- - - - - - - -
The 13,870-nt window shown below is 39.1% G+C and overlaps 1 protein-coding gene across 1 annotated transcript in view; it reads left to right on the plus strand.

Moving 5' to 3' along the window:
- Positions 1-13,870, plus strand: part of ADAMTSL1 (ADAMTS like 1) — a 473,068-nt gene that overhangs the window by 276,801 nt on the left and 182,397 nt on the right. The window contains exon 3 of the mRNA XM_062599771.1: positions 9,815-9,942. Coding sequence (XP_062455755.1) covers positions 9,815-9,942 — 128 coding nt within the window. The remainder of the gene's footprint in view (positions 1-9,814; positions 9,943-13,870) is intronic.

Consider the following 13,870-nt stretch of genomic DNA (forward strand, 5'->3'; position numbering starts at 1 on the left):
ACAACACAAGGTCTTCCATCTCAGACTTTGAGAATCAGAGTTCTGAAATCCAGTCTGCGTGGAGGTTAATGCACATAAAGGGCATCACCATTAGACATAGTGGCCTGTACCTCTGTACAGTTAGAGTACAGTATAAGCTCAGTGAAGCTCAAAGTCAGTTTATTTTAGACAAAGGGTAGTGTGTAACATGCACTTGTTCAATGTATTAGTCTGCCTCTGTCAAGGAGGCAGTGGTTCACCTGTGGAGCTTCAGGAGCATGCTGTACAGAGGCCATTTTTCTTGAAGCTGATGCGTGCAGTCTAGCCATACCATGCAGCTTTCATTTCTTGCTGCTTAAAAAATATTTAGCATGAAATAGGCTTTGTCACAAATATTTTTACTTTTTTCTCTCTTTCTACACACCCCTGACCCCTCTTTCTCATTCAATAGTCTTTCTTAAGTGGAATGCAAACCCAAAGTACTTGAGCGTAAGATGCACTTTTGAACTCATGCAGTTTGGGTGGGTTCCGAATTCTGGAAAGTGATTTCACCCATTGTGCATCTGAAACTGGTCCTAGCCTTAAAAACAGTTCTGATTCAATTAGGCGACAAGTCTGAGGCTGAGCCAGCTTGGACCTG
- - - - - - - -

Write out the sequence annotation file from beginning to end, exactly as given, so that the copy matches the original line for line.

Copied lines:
The 13,870-nt window shown below is 39.1% G+C and overlaps 1 protein-coding gene across 1 annotated transcript in view; it reads left to right on the plus strand.

Moving 5' to 3' along the window:
- Positions 1-13,870, plus strand: part of ADAMTSL1 (ADAMTS like 1) — a 473,068-nt gene that overhangs the window by 276,801 nt on the left and 182,397 nt on the right. The window contains exon 3 of the mRNA XM_062599771.1: positions 9,815-9,942. Coding sequence (XP_062455755.1) covers positions 9,815-9,942 — 128 coding nt within the window. The remainder of the gene's footprint in view (positions 1-9,814; positions 9,943-13,870) is intronic.

Consider the following 13,870-nt stretch of genomic DNA (forward strand, 5'->3'; position numbering starts at 1 on the left):
ACAACACAAGGTCTTCCATCTCAGACTTTGAGAATCAGAGTTCTGAAATCCAGTCTGCGTGGAGGTTAATGCACATAAAGGGCATCACCATTAGACATAGTGGCCTGTACCTCTGTACAGTTAGAGTACAGTATAAGCTCAGTGAAGCTCAAAGTCAGTTTATTTTAGACAAAGGGTAGTGTGTAACATGCACTTGTTCAATGTATTAGTCTGCCTCTGTCAAGGAGGCAGTGGTTCACCTGTGGAGCTTCAGGAGCATGCTGTACAGAGGCCATTTTTCTTGAAGCTGATGCGTGCAGTCTAGCCATACCATGCAGCTTTCATTTCTTGCTGCTTAAAAAATATTTAGCATGAAATAGGCTTTGTCACAAATATTTTTACTTTTTTCTCTCTTTCTACACACCCCTGACCCCTCTTTCTCATTCAATAGTCTTTCTTAAGTGGAATGCAAACCCAAAGTACTTGAGCGTAAGATGCACTTTTGAACTCATGCAGTTTGGGTGGGTTCCGAATTCTGGAAAGTGATTTCACCCATTGTGCATCTGAAACTGGTCCTAGCCTTAAAAACAGTTCTGATTCAATTAGGCGACAAGTCTGAGGCTGAGCCAGCTTGGACCTG